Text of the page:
Life + Outdoors » Field Notes

A Question of Longitude

Part 2 of 2



Last week, we saw how, starting in the late 1600s, astronomers published almanacs of predictable celestial events, in particular the eclipses of Jupiter's four bright ("Galilean") moons, allowing travelers anywhere in the world to compare their local time with almanac time, thus giving them their longitudes. Let's see how that worked in real life, especially in North America.

Within a few years of publication, cartographers used Cassini's Connaisance de Temps to redraw the map of Europe, which was mostly unchanged since Roman times. On seeing the new map (see illustration), the French king is supposed to have complained that his mapmakers had stripped more land from France than in all the wars fought by all his predecessors. Not to be outdone by the Paris Observatory, which had published Cassini's tables, the Royal Observatory in Britain began issuing its own Nautical Almanac in 1766, stating that its predictions for eclipses of the Galilean moons "are well known to afford the readiest and ... best method of settling the longitudes of places at land."

Which is fine if you have a decent 40-power telescope to fix the exact time of immersion (disappearance behind Jupiter) or emersion (reappearance) of one of the Galilean moons. Alexander Mackenzie, who in 1793 became the first white explorer to complete an east-west traverse of the American continent, schlepped a heavy London-made brass telescope. Upon reaching Dean Channel on the coast of (what is now) British Columbia and having determined local noon with a sextant (and setting his watch accordingly), that night he was able to time emersions of Ganymede and Io with his telescope. He thus determined his longitude by comparing his timing with "Greenwich time" of the same events listed in his Nautical Almanac.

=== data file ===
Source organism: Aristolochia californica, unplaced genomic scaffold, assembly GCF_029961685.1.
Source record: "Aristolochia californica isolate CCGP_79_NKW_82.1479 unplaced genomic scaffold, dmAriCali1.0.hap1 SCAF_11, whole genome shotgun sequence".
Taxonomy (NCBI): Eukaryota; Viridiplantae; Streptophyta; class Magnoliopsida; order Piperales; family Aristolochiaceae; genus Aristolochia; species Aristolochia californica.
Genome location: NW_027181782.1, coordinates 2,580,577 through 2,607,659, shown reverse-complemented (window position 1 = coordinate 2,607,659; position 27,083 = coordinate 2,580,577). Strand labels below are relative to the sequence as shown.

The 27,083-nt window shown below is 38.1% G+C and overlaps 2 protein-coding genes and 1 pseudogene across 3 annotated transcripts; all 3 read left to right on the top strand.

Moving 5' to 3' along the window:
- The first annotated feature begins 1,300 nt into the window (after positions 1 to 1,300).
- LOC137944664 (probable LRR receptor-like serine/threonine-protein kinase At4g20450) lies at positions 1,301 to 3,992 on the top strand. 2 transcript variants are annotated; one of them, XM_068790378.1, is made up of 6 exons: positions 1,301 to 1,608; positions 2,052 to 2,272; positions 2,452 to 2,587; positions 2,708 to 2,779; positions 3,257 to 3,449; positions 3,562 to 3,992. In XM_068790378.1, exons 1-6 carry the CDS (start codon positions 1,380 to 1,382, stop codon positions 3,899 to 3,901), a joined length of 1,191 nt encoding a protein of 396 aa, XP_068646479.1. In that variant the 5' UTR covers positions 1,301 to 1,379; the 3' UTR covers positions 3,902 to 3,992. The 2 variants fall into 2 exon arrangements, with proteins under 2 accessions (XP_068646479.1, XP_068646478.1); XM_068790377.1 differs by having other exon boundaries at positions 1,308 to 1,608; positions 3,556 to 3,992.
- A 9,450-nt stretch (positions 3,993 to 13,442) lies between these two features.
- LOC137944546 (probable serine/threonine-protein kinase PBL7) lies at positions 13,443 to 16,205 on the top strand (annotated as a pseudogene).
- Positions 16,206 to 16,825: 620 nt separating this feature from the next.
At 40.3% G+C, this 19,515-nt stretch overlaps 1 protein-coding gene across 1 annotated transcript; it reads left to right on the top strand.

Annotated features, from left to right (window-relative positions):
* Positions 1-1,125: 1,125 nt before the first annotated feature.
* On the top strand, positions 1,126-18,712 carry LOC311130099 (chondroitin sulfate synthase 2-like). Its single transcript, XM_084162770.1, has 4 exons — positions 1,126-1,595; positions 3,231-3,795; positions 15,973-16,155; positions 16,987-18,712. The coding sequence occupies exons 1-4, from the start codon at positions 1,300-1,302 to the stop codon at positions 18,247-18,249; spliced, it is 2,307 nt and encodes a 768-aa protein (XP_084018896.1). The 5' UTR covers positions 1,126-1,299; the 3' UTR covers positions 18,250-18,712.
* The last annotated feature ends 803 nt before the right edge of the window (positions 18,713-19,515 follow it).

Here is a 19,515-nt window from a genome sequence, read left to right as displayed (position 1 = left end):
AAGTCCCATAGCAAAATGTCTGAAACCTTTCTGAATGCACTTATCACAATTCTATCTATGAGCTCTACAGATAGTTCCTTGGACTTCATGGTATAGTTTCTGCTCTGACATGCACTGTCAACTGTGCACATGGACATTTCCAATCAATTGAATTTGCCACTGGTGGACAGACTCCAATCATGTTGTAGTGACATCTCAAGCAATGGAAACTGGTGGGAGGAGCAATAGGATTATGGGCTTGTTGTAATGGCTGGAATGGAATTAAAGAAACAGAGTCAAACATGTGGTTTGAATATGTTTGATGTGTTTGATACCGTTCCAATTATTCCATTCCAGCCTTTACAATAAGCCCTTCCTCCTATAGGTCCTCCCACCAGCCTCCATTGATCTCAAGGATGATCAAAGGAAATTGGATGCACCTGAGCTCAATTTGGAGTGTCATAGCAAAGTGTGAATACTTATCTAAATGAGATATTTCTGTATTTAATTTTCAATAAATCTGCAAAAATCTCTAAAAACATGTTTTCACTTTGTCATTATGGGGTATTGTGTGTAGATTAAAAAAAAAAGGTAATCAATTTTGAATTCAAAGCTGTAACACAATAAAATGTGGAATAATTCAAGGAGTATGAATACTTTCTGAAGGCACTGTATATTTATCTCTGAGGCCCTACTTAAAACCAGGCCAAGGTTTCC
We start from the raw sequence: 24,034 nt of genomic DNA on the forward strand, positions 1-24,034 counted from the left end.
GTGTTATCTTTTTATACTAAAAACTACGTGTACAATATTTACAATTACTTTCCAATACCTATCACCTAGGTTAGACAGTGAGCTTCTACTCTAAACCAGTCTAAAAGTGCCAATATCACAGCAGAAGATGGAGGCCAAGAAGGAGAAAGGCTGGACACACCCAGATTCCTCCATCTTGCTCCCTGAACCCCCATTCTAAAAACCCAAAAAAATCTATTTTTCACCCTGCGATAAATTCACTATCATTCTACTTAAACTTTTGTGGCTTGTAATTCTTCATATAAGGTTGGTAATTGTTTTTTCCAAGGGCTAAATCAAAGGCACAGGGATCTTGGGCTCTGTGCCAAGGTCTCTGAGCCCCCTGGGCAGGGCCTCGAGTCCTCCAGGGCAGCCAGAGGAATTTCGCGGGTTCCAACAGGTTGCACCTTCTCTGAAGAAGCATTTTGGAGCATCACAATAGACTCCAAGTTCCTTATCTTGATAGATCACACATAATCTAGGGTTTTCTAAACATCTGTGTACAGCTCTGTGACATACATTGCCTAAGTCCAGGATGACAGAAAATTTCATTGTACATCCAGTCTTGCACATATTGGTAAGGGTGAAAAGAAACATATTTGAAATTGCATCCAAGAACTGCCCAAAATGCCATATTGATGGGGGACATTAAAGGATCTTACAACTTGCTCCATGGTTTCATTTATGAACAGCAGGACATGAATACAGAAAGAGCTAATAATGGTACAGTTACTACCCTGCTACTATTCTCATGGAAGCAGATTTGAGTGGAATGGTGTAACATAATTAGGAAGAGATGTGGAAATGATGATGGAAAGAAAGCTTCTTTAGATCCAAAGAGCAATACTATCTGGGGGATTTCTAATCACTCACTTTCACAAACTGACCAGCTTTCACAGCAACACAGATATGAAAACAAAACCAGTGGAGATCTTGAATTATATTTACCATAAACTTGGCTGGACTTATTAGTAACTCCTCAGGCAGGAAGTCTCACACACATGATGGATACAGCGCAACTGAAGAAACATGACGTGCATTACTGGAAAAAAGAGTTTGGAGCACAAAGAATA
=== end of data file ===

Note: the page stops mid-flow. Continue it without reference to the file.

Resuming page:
In an accident of history, Mackenzie just missed meeting Capt. George Vancouver, who had explored Dean Channel just six weeks earlier. Vancouver, a skilled navigator, used both marine chronometers and "lunar distances" to determine longitudes. (The latter is another celestial navigation trick, using a sextant to measure the angle the moon makes with a bright star and comparing this with what is predicted in an almanac.) Vancouver determined the latitudes and longitudes of prominent features along the Pacific Coast, including Cape Disappointment on the north side of the mouth of the Columbia River, near where Meriwether Lewis and William Clark wintered 12 years later, 1804-1805.

Lewis and Clark were army men, not trained surveyors, and their attempts at fixing locations along their route were mostly unsuccessful. Clark's map (published in 1814, a full eight years after their return) was anchored not on data obtained during the expedition, but on three previously known points: their starting point, St. Louis; the approximate midway point, Fort Mandan, the location of which had been fixed by professional surveyor David Thompson in 1797 using lunar distances; and Cape Disappointment. Clark mapped the rest by dead reckoning, which explains, for instance, his 50 percent overestimate of the width of the Rocky Mountains.

Today my iPhone receives GPS data from satellites 12,000 miles overhead, giving — almost instantly — my location to within about 25 feet. What would those doughty navigators of old have given for such convenience?

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